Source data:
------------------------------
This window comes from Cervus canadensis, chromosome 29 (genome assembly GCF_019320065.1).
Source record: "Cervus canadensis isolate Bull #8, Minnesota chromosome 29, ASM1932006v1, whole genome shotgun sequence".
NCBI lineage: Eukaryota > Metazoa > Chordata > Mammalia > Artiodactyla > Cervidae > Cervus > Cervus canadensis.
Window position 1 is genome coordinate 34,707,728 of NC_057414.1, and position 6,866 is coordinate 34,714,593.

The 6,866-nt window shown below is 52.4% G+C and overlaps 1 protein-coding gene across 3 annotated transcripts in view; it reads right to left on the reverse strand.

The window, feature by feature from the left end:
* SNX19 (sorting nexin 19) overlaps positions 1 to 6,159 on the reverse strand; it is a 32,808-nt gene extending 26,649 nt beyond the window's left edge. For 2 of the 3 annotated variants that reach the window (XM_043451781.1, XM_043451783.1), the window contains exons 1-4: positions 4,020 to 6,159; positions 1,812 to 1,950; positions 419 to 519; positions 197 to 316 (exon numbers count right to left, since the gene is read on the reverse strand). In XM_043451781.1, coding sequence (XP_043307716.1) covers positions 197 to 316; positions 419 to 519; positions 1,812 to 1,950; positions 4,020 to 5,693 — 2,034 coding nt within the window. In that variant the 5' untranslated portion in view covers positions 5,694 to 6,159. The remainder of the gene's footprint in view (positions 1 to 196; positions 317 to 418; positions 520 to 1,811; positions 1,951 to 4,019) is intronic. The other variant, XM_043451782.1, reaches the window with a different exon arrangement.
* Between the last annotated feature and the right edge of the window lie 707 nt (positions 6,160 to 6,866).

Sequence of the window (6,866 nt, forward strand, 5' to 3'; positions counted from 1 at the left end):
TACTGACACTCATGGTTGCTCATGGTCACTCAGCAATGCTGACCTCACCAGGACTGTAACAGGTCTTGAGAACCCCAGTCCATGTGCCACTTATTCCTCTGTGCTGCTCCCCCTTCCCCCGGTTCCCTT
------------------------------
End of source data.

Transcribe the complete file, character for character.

This window comes from Cervus canadensis, chromosome 29 (genome assembly GCF_019320065.1).
Source record: "Cervus canadensis isolate Bull #8, Minnesota chromosome 29, ASM1932006v1, whole genome shotgun sequence".
NCBI lineage: Eukaryota > Metazoa > Chordata > Mammalia > Artiodactyla > Cervidae > Cervus > Cervus canadensis.
Window position 1 is genome coordinate 34,707,728 of NC_057414.1, and position 6,866 is coordinate 34,714,593.

The 6,866-nt window shown below is 52.4% G+C and overlaps 1 protein-coding gene across 3 annotated transcripts in view; it reads right to left on the reverse strand.

The window, feature by feature from the left end:
* SNX19 (sorting nexin 19) overlaps positions 1 to 6,159 on the reverse strand; it is a 32,808-nt gene extending 26,649 nt beyond the window's left edge. For 2 of the 3 annotated variants that reach the window (XM_043451781.1, XM_043451783.1), the window contains exons 1-4: positions 4,020 to 6,159; positions 1,812 to 1,950; positions 419 to 519; positions 197 to 316 (exon numbers count right to left, since the gene is read on the reverse strand). In XM_043451781.1, coding sequence (XP_043307716.1) covers positions 197 to 316; positions 419 to 519; positions 1,812 to 1,950; positions 4,020 to 5,693 — 2,034 coding nt within the window. In that variant the 5' untranslated portion in view covers positions 5,694 to 6,159. The remainder of the gene's footprint in view (positions 1 to 196; positions 317 to 418; positions 520 to 1,811; positions 1,951 to 4,019) is intronic. The other variant, XM_043451782.1, reaches the window with a different exon arrangement.
* Between the last annotated feature and the right edge of the window lie 707 nt (positions 6,160 to 6,866).

Sequence of the window (6,866 nt, forward strand, 5' to 3'; positions counted from 1 at the left end):
TACTGACACTCATGGTTGCTCATGGTCACTCAGCAATGCTGACCTCACCAGGACTGTAACAGGTCTTGAGAACCCCAGTCCATGTGCCACTTATTCCTCTGTGCTGCTCCCCCTTCCCCCGGTTCCCTT